hello from Seoul! :D


Long time no see every­body!! :D

Mike, my sis­ter and I went on a trip to Seoul and Hong Kong ear­li­er in the month :D We’re now home and feel­ing dizzy with jet lag, but we had such a good time! Thought I’d share some pic­tures of places we’ve been and loved, in case you’re think­ing about vis­it­ing these cities as well and look­ing for ideas!

We caught the cher­ry blos­soms while in Seoul, the pic­ture above was tak­en at Gyeong­bok­gung Palace, largest of the five palaces in Seoul. The archi­tec­ture at the palace is absolute­ly spec­tac­u­lar. It feels as though every tile, every beam, every brick is thought­ful­ly and mean­ing­ful­ly made and placed.


The palace grounds also has some love­ly ponds. We did­n’t have time to vis­it all 5 palaces, and the ponds were the rea­son why I chose to go to this palace. It’s dif­fi­cult to not get beau­ti­ful pho­tos here.


There were many peo­ple wear­ing han­bok (tra­di­tion­al Kore­an cloth­ing) strolling about :)


We also vis­it­ed the Nam­san­gol Hanok Vil­lage, Hanok mean­ing tra­di­tion­al Kore­an hous­es. The archi­tec­ture of civil­ian hous­es is no less stun­ning than that of the palace. I love the neat, clean, sim­ple aesthetic.


At the Hanok Vil­lage we par­tic­i­pat­ed in a tea cer­e­mo­ny activ­i­ty. We were served tra­di­tion­al Kore­an sweets as well :D They’re made of crispy rice. In the pic­ture the muse­um docent is pour­ing the tea from the teapot to a tea bowl for the tea to cool down a bit, before pour­ing it into the teacups.


We thought we did­n’t have time to vis­it oth­er palaces, because we were only there for 4 days, and palaces are huge! But found out that there is a rel­a­tive­ly small palace in the cen­tre of the city, which we would pass by any­way on our way to oth­er attrac­tions, so we went in. This is the Deok­su­g­ung Palace. It has new­er addi­tions with west­ern influ­ences, like the light fix­ture and wall dec­o­ra­tions in the picture.


It also has a cou­ple of west­ern style build­ings, which I cer­tain­ly did not expect to see in a Kore­an palace.


Speak­ing of archi­tec­ture, we vis­it­ed the Dong­dae­mun Design Plaza, which hous­es some shops and exhi­bi­tions, as well as a muse­um of an exca­va­tion site of a num­ber of dwellings that were built in the 1300s. This space­ship-like build­ing is just incred­i­ble to look at, and to walk around and underneath.



There is this beau­ti­ful stream that runs through the city called the Cheong­gyecheon. It was a creek that got cov­ered by trans­porta­tion infra­struc­ture in the 1950s, and then was uncov­ered and restored as a city green space in the 2000s.


It was love­ly to take a stroll along the stream. A bit of a rest­ing spot from the busy streets on either side above. A lot of local res­i­dents sat on the rocks and ate lunch, hung out.

One of the staff at the hos­tel we stayed at rec­om­mend­ed going to a mar­ket for tra­di­tion­al Kore­an snacks. So we went, but I can’t remem­ber what the mar­ket is called >_<… it looks like it could have been the Gwang­jang Mar­ket. Once stepped into the mar­ket I was at once amazed and over­whelmed, because it reminds me of Spir­it­ed Away with the peo­ple sit­ting at stalls and the light bulbs above head, and because I’m not so great with crowds.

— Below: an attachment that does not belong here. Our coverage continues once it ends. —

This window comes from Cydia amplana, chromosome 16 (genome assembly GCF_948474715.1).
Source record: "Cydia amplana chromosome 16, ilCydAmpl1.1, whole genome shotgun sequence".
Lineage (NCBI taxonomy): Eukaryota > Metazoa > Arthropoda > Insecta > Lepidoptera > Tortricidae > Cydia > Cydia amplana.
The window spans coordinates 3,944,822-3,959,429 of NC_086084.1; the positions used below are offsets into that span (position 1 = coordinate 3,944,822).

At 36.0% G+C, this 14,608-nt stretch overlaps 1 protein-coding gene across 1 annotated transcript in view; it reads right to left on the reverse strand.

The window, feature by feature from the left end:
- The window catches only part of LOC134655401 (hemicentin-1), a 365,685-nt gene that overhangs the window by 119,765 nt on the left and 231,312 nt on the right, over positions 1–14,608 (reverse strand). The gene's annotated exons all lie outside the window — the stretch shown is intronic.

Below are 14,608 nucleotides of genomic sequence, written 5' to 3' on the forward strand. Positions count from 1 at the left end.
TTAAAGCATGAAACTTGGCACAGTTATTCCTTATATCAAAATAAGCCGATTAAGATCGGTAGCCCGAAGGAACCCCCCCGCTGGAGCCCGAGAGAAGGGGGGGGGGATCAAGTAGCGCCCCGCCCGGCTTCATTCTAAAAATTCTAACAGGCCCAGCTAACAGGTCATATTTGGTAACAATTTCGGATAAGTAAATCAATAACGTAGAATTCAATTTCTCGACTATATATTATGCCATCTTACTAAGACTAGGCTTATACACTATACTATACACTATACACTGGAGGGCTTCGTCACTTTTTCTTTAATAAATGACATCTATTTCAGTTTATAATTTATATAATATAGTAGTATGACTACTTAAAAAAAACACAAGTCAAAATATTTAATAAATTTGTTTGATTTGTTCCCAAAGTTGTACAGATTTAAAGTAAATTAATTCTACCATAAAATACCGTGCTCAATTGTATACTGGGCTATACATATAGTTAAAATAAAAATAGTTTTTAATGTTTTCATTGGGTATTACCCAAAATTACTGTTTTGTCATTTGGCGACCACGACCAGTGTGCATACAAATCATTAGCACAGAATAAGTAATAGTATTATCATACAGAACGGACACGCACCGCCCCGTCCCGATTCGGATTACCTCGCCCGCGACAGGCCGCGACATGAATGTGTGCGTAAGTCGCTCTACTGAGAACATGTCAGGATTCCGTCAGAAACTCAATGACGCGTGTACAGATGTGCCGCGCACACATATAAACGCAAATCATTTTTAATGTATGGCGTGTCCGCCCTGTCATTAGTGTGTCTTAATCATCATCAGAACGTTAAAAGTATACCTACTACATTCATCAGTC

The staff rec­om­mend­ed Kore­an fried pan­cakes, which we got, it was indeed deli­cious :D

And then through rec­om­men­da­tions from a friend we went to the Insadong neigh­bour­hood, where one could find arts and crafts of all kinds, and a kim­chi muse­um! :D There are videos about how dif­fer­ent kinds of kim­chi are made, inter­ac­tive dis­plays where one could expe­ri­ence mak­ing kim­chi Cook­ing Mama style, and very infor­ma­tive dis­plays about the ben­e­fits of kimchi.


In and around Insadong there are also a num­ber of tra­di­tion­al Kore­an tea hous­es. We vis­it­ed one with a beau­ti­ful courtyard.


And got our­selves some green plum tea and shaved ice, with dried per­sim­mons, dried red dates and red beans. We drink the tea with a spoon.


We stayed at a love­ly hos­tel called the Twin Rab­bit. The staff are very friend­ly and help­ful, the room is very clean, the rate is quite rea­son­able, and the break­fast area has a giant arti­fi­cial tree which is super cute. It’s locat­ed in a uni­ver­si­ty neigh­bour­hood with lots of afford­able eater­ies and hip shops and cafes, and some street arts and music too. High­ly rec­om­mend it!


Here I was try­ing to work on the cro­chet project I brought with me under the tree. I’m a bit sad to say that my project is not com­plete by the end of our trip, and I may have to take apart what I’ve done so far because the yarn isn’t work­ing out the way I want… but that’s a dif­fer­ent sto­ry for anoth­er time. Next stop, Hong Kong! Stay tuned for more pho­tos! :D


10 thoughts on “hello from Seoul! :D

  1. The mar­ket was indeed Gwang­jang Mar­ket! I just remem­bered it when I saw the name. I like how the web­site men­tions the “grit­ty ajum­mas” XD

  2. I so enjoyed your photos/written jour­nal of your time in Seoul…what an experience.

  3. Mer­ci pour ces belles pho­tos et ce petit reportage, celà m’a fait voy­ager par la pensée car je n’au­rai prob­a­ble­ment jamais l’oc­ca­sion de me ren­dre là‑bas.

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